Jess@Fairday’s Blog recently posted…Answer to Monday’s Riddle: Jolly Old Saint Nick!My Profile

  3. Interesting, I love paintball, so it should be fun to read more about it 😀 And I’m starting to understand which contemporary books work for me and more focus on family & friends is one of the things I look for.
    Mel@thedailyprophecy recently posted…Review 224. Kendare Blake – Anna dressed in blood.My Profile

  4. Molli says:

    Wow! This one sound great. I read a Gurtler book last year (I’m Not Her) and I think I gave it 3 stars, found it enjoyable. I LOVE that you told us about the family dynamic; I’m SUCH a sucker for functional families in YA because they’re a really absurd rarity for some reason. And I like that there’s a romance that isn’t overpowering.

    I’ll definitely read this one at some point, Christina! yay!
    Molli recently posted…Blog Tour: Review: Neverwas by Kelly More, Tucker Reed, and Larkin ReedMy Profile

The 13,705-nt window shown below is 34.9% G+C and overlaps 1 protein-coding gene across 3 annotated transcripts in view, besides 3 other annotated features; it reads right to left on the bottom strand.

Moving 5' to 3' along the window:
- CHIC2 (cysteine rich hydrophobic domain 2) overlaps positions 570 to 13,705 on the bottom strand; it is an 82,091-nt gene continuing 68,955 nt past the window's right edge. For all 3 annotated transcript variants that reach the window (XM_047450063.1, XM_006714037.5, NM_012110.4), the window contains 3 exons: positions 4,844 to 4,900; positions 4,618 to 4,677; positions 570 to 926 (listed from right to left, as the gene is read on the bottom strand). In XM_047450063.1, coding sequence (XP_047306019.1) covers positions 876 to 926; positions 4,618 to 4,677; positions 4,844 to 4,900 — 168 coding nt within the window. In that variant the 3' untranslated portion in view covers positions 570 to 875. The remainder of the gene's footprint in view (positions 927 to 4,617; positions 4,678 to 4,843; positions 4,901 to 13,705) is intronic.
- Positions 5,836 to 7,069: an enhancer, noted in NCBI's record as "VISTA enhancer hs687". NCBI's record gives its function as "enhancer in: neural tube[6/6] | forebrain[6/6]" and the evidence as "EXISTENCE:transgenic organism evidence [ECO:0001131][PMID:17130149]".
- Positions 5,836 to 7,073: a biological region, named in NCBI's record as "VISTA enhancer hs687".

5. I really liked this one too, but I liked Who I Kissed a little bit more. I know it sounds absurd to you, but it’s actually really deep and made me cry (but pretty much any book makes me cry, even if it’s not particually sad).

    Anyway, I loved that How I Lost You main focus was the friendship. I think this relationship usually gets overshadowed in YA but so I was super happy with this one!
    Aly @ My Heart Hearts Books recently posted…Top Anticipated 2014 ReleaseMy Profile